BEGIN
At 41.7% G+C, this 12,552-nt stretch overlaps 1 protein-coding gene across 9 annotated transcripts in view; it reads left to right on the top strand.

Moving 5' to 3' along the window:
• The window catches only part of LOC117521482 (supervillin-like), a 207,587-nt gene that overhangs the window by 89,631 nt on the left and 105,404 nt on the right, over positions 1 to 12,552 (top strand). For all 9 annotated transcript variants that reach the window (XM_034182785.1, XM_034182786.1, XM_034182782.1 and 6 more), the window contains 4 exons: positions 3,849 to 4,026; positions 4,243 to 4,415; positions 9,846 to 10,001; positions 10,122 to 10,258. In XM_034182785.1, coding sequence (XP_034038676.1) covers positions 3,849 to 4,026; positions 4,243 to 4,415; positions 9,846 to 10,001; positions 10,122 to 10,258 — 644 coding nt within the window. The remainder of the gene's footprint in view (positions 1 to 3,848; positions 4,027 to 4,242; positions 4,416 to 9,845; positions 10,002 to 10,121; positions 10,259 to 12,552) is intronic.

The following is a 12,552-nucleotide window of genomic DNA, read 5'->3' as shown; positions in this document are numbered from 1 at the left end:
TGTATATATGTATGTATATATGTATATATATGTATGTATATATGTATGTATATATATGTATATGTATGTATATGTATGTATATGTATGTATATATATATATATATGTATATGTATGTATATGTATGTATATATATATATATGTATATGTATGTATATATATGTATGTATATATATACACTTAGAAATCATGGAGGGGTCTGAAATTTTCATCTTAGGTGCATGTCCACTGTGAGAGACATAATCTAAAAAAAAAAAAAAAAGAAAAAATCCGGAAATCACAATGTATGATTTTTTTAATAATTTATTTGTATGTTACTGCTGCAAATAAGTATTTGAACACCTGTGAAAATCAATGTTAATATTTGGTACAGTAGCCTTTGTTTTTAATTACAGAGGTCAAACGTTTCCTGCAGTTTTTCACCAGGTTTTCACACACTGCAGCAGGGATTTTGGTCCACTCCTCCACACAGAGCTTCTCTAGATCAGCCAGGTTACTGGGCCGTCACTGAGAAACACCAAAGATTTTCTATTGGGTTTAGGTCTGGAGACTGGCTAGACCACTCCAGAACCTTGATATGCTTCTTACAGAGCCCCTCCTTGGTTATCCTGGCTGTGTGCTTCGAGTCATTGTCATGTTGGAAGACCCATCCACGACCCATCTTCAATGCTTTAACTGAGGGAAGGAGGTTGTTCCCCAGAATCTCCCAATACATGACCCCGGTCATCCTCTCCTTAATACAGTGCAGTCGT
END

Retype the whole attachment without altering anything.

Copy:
At 41.7% G+C, this 12,552-nt stretch overlaps 1 protein-coding gene across 9 annotated transcripts in view; it reads left to right on the top strand.

Moving 5' to 3' along the window:
• The window catches only part of LOC117521482 (supervillin-like), a 207,587-nt gene that overhangs the window by 89,631 nt on the left and 105,404 nt on the right, over positions 1 to 12,552 (top strand). For all 9 annotated transcript variants that reach the window (XM_034182785.1, XM_034182786.1, XM_034182782.1 and 6 more), the window contains 4 exons: positions 3,849 to 4,026; positions 4,243 to 4,415; positions 9,846 to 10,001; positions 10,122 to 10,258. In XM_034182785.1, coding sequence (XP_034038676.1) covers positions 3,849 to 4,026; positions 4,243 to 4,415; positions 9,846 to 10,001; positions 10,122 to 10,258 — 644 coding nt within the window. The remainder of the gene's footprint in view (positions 1 to 3,848; positions 4,027 to 4,242; positions 4,416 to 9,845; positions 10,002 to 10,121; positions 10,259 to 12,552) is intronic.

The following is a 12,552-nucleotide window of genomic DNA, read 5'->3' as shown; positions in this document are numbered from 1 at the left end:
TGTATATATGTATGTATATATGTATATATATGTATGTATATATGTATGTATATATATGTATATGTATGTATATGTATGTATATGTATGTATATATATATATATATGTATATGTATGTATATGTATGTATATATATATATATGTATATGTATGTATATATATGTATGTATATATATACACTTAGAAATCATGGAGGGGTCTGAAATTTTCATCTTAGGTGCATGTCCACTGTGAGAGACATAATCTAAAAAAAAAAAAAAAAGAAAAAATCCGGAAATCACAATGTATGATTTTTTTAATAATTTATTTGTATGTTACTGCTGCAAATAAGTATTTGAACACCTGTGAAAATCAATGTTAATATTTGGTACAGTAGCCTTTGTTTTTAATTACAGAGGTCAAACGTTTCCTGCAGTTTTTCACCAGGTTTTCACACACTGCAGCAGGGATTTTGGTCCACTCCTCCACACAGAGCTTCTCTAGATCAGCCAGGTTACTGGGCCGTCACTGAGAAACACCAAAGATTTTCTATTGGGTTTAGGTCTGGAGACTGGCTAGACCACTCCAGAACCTTGATATGCTTCTTACAGAGCCCCTCCTTGGTTATCCTGGCTGTGTGCTTCGAGTCATTGTCATGTTGGAAGACCCATCCACGACCCATCTTCAATGCTTTAACTGAGGGAAGGAGGTTGTTCCCCAGAATCTCCCAATACATGACCCCGGTCATCCTCTCCTTAATACAGTGCAGTCGT